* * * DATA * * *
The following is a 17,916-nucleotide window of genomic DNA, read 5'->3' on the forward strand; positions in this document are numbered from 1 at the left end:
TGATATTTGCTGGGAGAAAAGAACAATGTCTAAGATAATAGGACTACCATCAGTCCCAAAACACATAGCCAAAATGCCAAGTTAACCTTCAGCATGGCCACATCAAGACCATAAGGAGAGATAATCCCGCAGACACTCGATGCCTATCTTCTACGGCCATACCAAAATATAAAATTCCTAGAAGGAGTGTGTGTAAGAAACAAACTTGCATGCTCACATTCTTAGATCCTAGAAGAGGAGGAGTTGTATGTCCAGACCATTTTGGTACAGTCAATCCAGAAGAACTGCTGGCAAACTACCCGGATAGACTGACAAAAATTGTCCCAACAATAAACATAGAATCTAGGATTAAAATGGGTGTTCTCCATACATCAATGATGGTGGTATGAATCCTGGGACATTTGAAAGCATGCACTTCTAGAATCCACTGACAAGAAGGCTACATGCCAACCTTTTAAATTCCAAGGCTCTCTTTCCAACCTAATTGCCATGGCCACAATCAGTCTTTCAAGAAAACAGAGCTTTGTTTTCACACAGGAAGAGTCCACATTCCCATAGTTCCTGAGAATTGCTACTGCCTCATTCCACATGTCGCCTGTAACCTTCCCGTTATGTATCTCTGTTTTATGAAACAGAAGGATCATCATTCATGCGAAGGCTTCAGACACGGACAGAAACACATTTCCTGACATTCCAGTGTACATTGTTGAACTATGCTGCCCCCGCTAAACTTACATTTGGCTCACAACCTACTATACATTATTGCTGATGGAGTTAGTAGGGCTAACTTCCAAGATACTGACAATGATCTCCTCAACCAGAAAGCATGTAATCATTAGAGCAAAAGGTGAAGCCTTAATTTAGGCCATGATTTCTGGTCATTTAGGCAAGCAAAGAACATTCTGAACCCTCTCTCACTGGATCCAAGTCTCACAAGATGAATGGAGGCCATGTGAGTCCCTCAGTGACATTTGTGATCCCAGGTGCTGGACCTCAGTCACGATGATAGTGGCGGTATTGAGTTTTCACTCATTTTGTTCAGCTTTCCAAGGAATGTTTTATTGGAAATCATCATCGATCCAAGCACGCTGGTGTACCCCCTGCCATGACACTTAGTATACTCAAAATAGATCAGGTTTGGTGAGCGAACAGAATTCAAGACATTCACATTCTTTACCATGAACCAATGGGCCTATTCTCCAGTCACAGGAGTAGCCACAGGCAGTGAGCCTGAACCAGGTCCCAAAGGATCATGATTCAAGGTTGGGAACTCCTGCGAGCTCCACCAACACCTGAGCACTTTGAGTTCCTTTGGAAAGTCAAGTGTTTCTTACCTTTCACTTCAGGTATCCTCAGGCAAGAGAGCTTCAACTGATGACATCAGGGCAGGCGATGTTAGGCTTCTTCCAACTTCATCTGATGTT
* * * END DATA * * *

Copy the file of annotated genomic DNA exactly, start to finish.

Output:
The following is a 17,916-nucleotide window of genomic DNA, read 5'->3' on the forward strand; positions in this document are numbered from 1 at the left end:
TGATATTTGCTGGGAGAAAAGAACAATGTCTAAGATAATAGGACTACCATCAGTCCCAAAACACATAGCCAAAATGCCAAGTTAACCTTCAGCATGGCCACATCAAGACCATAAGGAGAGATAATCCCGCAGACACTCGATGCCTATCTTCTACGGCCATACCAAAATATAAAATTCCTAGAAGGAGTGTGTGTAAGAAACAAACTTGCATGCTCACATTCTTAGATCCTAGAAGAGGAGGAGTTGTATGTCCAGACCATTTTGGTACAGTCAATCCAGAAGAACTGCTGGCAAACTACCCGGATAGACTGACAAAAATTGTCCCAACAATAAACATAGAATCTAGGATTAAAATGGGTGTTCTCCATACATCAATGATGGTGGTATGAATCCTGGGACATTTGAAAGCATGCACTTCTAGAATCCACTGACAAGAAGGCTACATGCCAACCTTTTAAATTCCAAGGCTCTCTTTCCAACCTAATTGCCATGGCCACAATCAGTCTTTCAAGAAAACAGAGCTTTGTTTTCACACAGGAAGAGTCCACATTCCCATAGTTCCTGAGAATTGCTACTGCCTCATTCCACATGTCGCCTGTAACCTTCCCGTTATGTATCTCTGTTTTATGAAACAGAAGGATCATCATTCATGCGAAGGCTTCAGACACGGACAGAAACACATTTCCTGACATTCCAGTGTACATTGTTGAACTATGCTGCCCCCGCTAAACTTACATTTGGCTCACAACCTACTATACATTATTGCTGATGGAGTTAGTAGGGCTAACTTCCAAGATACTGACAATGATCTCCTCAACCAGAAAGCATGTAATCATTAGAGCAAAAGGTGAAGCCTTAATTTAGGCCATGATTTCTGGTCATTTAGGCAAGCAAAGAACATTCTGAACCCTCTCTCACTGGATCCAAGTCTCACAAGATGAATGGAGGCCATGTGAGTCCCTCAGTGACATTTGTGATCCCAGGTGCTGGACCTCAGTCACGATGATAGTGGCGGTATTGAGTTTTCACTCATTTTGTTCAGCTTTCCAAGGAATGTTTTATTGGAAATCATCATCGATCCAAGCACGCTGGTGTACCCCCTGCCATGACACTTAGTATACTCAAAATAGATCAGGTTTGGTGAGCGAACAGAATTCAAGACATTCACATTCTTTACCATGAACCAATGGGCCTATTCTCCAGTCACAGGAGTAGCCACAGGCAGTGAGCCTGAACCAGGTCCCAAAGGATCATGATTCAAGGTTGGGAACTCCTGCGAGCTCCACCAACACCTGAGCACTTTGAGTTCCTTTGGAAAGTCAAGTGTTTCTTACCTTTCACTTCAGGTATCCTCAGGCAAGAGAGCTTCAACTGATGACATCAGGGCAGGCGATGTTAGGCTTCTTCCAACTTCATCTGATGTT